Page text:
Stories that show the amazing potential of telemedicine are easy to find. A Native Alaskan woman avoids a long, life-threatening trek to an Anchorage hospital because a remote consult determines the trip is unnecessary; a doctor, frustrated by the inability of his elderly mother, a two-time stroke victim, to remember to take her medications invents a home device that holds the pills, beeps reminders and transmits reports back to the hospital; Navy fleets that formerly turned sail to return ill sailors to port now avoid the costly trips thanks to on board remote monitoring and conferencing equipment.
But telemedicine as a whole remains unproven in the eyes of many doctors, healthcare organizations and government officials. Its effects on the quality of care and the bottom line seem unclear. High bandwidth digital telemedicine is a thing of the 1990s, so new that its methods still reside mostly in research papers and in the minds and memoranda of its pioneers.
Those pioneers who are now running self-sustaining telemedicine programs have pretty clear ideas about how to cost-justify the investment, how to ensure buy-in from care providers and patients, where the best opportunities are (in both the medical and market sense) and pitfalls to be avoided. Their collected advice can serve as a rough guide to implementing a successful (that is, sustainable) telemedicine program.
Telemedicine is growing rapidly. According to Bill Grigsby, senior research associate at the Telemedicine Research Center in Portland, Ore., there were 41,740 telemedicine consults in 1997, up from 21,500 the previous year. (Grigsby’s statistics, culled from a study of 139 out of 155 active programs in 45 states, exclude teleradiology because it developed on a different path than newer forms of telemedicine and is more difficult to track.) First-quarter 1998 consults totaled 14,326, indicating a continuing growth rate that exceeds 60 percent. Between 1993 and 1996, the number of programs roughly doubled every year.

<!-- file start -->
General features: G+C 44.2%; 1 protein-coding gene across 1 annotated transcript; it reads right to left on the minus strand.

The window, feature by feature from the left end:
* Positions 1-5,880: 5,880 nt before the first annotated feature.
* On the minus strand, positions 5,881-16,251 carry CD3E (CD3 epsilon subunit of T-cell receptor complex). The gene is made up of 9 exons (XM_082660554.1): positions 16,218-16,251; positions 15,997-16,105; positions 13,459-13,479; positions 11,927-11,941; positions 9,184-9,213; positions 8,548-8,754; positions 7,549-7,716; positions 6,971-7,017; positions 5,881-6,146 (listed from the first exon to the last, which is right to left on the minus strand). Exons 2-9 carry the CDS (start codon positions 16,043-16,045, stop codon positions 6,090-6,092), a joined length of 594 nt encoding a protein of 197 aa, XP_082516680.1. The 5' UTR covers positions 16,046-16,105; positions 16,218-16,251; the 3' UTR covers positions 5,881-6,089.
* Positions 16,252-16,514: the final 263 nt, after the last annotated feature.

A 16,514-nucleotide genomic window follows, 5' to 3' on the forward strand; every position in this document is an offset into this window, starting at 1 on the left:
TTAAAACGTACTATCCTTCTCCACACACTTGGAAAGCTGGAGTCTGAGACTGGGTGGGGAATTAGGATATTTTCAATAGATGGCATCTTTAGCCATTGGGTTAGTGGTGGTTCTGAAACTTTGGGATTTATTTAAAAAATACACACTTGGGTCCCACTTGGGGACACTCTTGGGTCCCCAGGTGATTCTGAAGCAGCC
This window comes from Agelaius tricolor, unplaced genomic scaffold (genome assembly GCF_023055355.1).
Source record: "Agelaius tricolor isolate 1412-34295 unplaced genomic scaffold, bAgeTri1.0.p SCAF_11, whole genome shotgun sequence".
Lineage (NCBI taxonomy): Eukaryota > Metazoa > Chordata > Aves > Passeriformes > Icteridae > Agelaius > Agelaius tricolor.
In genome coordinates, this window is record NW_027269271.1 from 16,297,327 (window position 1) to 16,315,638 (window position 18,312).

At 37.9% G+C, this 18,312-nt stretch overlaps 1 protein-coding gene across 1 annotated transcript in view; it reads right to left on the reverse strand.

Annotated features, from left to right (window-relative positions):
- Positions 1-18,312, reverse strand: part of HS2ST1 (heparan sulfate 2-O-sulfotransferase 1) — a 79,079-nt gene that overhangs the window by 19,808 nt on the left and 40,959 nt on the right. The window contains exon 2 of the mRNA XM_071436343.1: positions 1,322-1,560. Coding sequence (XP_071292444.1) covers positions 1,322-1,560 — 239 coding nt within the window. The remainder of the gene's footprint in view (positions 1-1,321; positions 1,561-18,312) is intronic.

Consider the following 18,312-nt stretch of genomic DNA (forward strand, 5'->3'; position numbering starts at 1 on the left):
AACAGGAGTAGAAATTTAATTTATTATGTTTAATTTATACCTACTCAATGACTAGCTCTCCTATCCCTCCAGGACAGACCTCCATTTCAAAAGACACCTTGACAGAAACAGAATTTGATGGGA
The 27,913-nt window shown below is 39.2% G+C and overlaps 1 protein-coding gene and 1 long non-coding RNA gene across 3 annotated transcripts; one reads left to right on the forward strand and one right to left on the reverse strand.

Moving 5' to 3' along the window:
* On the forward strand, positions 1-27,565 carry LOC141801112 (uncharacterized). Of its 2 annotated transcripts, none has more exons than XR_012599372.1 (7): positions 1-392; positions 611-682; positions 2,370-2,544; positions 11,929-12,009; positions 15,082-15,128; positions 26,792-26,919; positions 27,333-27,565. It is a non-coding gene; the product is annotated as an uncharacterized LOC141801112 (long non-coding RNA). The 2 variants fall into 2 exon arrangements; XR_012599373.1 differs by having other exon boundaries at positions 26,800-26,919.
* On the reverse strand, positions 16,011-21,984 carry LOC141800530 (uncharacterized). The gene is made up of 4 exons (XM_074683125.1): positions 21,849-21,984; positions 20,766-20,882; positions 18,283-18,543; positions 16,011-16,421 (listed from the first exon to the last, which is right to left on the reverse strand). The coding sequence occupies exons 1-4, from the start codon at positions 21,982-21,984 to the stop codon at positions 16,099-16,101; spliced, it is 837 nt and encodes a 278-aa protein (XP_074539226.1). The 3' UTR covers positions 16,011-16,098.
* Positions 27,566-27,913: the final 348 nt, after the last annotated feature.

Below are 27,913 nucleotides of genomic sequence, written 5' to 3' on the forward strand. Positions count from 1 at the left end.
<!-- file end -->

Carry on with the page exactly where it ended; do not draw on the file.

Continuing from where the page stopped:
Reduced to its most basic definition, telemedicine is the use of electrical signals to transmit medical information between two points. In this sense, telemedicine has been practiced for decades. Phone consults and faxing of medical records were long ago integrated into standard medical practice. Teleradiology--transmitting digitized images of X-rays, CT scans and so on for diagnosis by off-site specialists--is well-established and fully reimbursed by Medicare. But today, the leading edge--and the focus of the most controversy--is the use of communications technology to replace existing methods of examination, diagnosis and consultation.